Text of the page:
This leads me on to another of my pet hates which is excessive or inappropriate rustling or zipper use. We all have to do it I appreciate, but if you know you have to pack up or get something out of your pack don’t leave it until after eleven at night or at six in the morning!! Pack or unpack at a reasonable time!!
I am just drifting off to sleep and suddenly there it is – the sound of the zip! “zzzzzzzzzzziiiiiiipppppppppp!”, usually followed by plastic bag rustling, “rustlerustlerustlerustle”. Another bout of zipping. “zzzzzzzzzziiiiiiiipppppppppppp”, “zzzzzzzzzziiiiiiiiippppppppppp”, followed usually by a trip to the bathroom, some light switching on and off and some final zipping and rustling before the offender finally climbs into bed or vacates the dorm, whichever the case may be!
However, in saying that, zipping and rustling can be an effective weapon to use as punishment against the middle of the night party goers or anyone else who has disturbed your sleep or generally annoyed you!
In which case it is open season on zipping and rustling and is even better if several of you have been disturbed and are departing early in the morning at the same time! In this case zipping and rustling is done as loudly as possible in “Surround Sound” from different corners of the room, only ceasing in final satisfaction when the offenders are seen tossing and turning in their beds in obvious irritation at the disturbing early morning noises!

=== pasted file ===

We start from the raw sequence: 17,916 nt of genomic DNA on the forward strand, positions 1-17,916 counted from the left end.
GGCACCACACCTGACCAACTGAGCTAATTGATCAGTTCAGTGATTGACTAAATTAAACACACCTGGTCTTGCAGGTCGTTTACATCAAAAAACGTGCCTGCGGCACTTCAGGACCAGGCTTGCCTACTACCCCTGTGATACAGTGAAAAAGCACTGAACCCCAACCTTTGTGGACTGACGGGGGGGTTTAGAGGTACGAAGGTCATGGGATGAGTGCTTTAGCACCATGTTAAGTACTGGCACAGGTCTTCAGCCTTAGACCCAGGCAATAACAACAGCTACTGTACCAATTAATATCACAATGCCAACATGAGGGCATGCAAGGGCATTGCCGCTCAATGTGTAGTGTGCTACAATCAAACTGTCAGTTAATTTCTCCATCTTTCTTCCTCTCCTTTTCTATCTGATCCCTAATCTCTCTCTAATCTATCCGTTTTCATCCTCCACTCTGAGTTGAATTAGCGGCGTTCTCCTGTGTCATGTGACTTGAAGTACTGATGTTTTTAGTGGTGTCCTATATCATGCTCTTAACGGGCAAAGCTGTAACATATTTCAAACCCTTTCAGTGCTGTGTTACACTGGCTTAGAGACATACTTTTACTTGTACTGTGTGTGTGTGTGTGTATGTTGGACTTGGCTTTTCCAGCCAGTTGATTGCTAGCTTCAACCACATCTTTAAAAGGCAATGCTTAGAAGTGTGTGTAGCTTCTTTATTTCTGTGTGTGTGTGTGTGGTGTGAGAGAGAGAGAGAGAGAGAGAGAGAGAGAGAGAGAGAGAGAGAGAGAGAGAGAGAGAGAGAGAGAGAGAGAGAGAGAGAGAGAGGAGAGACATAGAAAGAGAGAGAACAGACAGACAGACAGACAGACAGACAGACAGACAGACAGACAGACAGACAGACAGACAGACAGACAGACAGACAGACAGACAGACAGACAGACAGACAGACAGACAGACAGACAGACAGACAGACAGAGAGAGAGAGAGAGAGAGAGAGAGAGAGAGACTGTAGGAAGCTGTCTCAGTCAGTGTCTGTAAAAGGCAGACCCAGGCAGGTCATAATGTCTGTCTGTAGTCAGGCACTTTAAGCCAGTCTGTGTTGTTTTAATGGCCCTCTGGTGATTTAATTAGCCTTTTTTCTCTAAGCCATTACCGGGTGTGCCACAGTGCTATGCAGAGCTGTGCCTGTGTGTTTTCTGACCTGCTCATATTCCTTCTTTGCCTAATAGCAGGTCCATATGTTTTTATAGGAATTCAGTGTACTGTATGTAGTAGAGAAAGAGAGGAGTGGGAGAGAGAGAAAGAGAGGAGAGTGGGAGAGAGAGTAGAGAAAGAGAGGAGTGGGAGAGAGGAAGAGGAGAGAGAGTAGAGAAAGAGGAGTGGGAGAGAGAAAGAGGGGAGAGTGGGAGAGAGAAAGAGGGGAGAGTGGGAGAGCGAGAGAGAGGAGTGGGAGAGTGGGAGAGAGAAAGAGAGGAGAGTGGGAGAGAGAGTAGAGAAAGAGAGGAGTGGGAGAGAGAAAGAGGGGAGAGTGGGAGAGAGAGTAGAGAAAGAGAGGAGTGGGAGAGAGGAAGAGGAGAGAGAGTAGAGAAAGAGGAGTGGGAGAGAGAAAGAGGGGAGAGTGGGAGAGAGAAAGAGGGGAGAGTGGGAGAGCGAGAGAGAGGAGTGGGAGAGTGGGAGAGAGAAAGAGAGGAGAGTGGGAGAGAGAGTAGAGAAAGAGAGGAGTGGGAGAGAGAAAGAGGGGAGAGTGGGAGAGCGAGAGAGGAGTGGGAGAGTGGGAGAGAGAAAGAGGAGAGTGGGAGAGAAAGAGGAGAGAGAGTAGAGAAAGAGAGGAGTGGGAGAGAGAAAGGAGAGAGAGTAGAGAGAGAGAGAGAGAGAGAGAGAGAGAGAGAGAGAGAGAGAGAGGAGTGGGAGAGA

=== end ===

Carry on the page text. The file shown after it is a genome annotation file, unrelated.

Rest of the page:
These days’ linen and towels are supplied pretty much as a normal standard, but postage stamp sized towels, which are so often handed out as an excuse for a towel irritate me beyond belief, as does poor ratio of toilets and showers to people. One hostel had sixteen sleeping spaces and one bathroom for each gender! There wasn’t even a separate toilet, which could make things quite tricky first thing in the morning!
I always request lower bunks for fear of falling out of the top ones, but lower bunks with lack of head room drive me crazy! I have lost count of the amount of times I have bumped my head trying to get in and out of bed! The same hostel with the minimal bathrooms also had minimal head space and as I lay on my bottom bunk and looked up at the underside of the bed only a foot above me, I realised for the first time what the saying “packed in like sardines!” really means!
A couple of hostels have not had a kitchen or proper common area (Yep, including Sardine Can Hostel!) and although I don’t cook often I do like to prepare a simple breakfast, pasta or cold cut dinner and now expect to have the facilities to do this and to make a cup of tea of course!